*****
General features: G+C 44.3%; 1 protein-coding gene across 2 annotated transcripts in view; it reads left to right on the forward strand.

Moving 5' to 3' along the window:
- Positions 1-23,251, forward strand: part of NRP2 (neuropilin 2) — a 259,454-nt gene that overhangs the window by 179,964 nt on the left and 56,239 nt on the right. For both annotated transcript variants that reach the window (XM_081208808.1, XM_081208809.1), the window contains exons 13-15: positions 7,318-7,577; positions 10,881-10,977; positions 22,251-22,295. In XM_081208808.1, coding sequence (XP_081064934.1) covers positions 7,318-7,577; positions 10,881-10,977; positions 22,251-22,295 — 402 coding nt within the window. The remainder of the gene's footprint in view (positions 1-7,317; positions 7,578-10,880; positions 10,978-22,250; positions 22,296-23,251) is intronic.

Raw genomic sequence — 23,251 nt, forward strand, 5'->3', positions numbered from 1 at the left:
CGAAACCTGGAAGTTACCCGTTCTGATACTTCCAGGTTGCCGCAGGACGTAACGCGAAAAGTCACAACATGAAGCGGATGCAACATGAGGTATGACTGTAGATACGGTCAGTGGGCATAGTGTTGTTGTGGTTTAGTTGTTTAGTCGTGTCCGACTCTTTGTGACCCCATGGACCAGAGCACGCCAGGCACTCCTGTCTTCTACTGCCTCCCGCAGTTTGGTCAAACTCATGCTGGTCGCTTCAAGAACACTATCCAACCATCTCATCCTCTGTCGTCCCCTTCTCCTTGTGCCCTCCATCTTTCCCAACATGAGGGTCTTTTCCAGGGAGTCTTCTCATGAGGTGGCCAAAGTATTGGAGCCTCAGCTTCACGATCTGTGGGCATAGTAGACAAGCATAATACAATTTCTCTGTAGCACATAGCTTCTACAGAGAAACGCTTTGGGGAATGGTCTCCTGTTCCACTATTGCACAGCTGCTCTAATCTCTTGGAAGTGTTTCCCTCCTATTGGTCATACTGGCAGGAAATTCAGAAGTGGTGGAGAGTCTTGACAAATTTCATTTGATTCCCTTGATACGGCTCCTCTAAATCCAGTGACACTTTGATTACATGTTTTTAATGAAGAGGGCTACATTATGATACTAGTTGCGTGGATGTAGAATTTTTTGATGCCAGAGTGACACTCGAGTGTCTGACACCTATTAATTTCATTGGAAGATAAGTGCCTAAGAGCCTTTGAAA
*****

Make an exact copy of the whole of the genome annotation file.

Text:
General features: G+C 44.3%; 1 protein-coding gene across 2 annotated transcripts in view; it reads left to right on the forward strand.

Moving 5' to 3' along the window:
- Positions 1-23,251, forward strand: part of NRP2 (neuropilin 2) — a 259,454-nt gene that overhangs the window by 179,964 nt on the left and 56,239 nt on the right. For both annotated transcript variants that reach the window (XM_081208808.1, XM_081208809.1), the window contains exons 13-15: positions 7,318-7,577; positions 10,881-10,977; positions 22,251-22,295. In XM_081208808.1, coding sequence (XP_081064934.1) covers positions 7,318-7,577; positions 10,881-10,977; positions 22,251-22,295 — 402 coding nt within the window. The remainder of the gene's footprint in view (positions 1-7,317; positions 7,578-10,880; positions 10,978-22,250; positions 22,296-23,251) is intronic.

Raw genomic sequence — 23,251 nt, forward strand, 5'->3', positions numbered from 1 at the left:
CGAAACCTGGAAGTTACCCGTTCTGATACTTCCAGGTTGCCGCAGGACGTAACGCGAAAAGTCACAACATGAAGCGGATGCAACATGAGGTATGACTGTAGATACGGTCAGTGGGCATAGTGTTGTTGTGGTTTAGTTGTTTAGTCGTGTCCGACTCTTTGTGACCCCATGGACCAGAGCACGCCAGGCACTCCTGTCTTCTACTGCCTCCCGCAGTTTGGTCAAACTCATGCTGGTCGCTTCAAGAACACTATCCAACCATCTCATCCTCTGTCGTCCCCTTCTCCTTGTGCCCTCCATCTTTCCCAACATGAGGGTCTTTTCCAGGGAGTCTTCTCATGAGGTGGCCAAAGTATTGGAGCCTCAGCTTCACGATCTGTGGGCATAGTAGACAAGCATAATACAATTTCTCTGTAGCACATAGCTTCTACAGAGAAACGCTTTGGGGAATGGTCTCCTGTTCCACTATTGCACAGCTGCTCTAATCTCTTGGAAGTGTTTCCCTCCTATTGGTCATACTGGCAGGAAATTCAGAAGTGGTGGAGAGTCTTGACAAATTTCATTTGATTCCCTTGATACGGCTCCTCTAAATCCAGTGACACTTTGATTACATGTTTTTAATGAAGAGGGCTACATTATGATACTAGTTGCGTGGATGTAGAATTTTTTGATGCCAGAGTGACACTCGAGTGTCTGACACCTATTAATTTCATTGGAAGATAAGTGCCTAAGAGCCTTTGAAA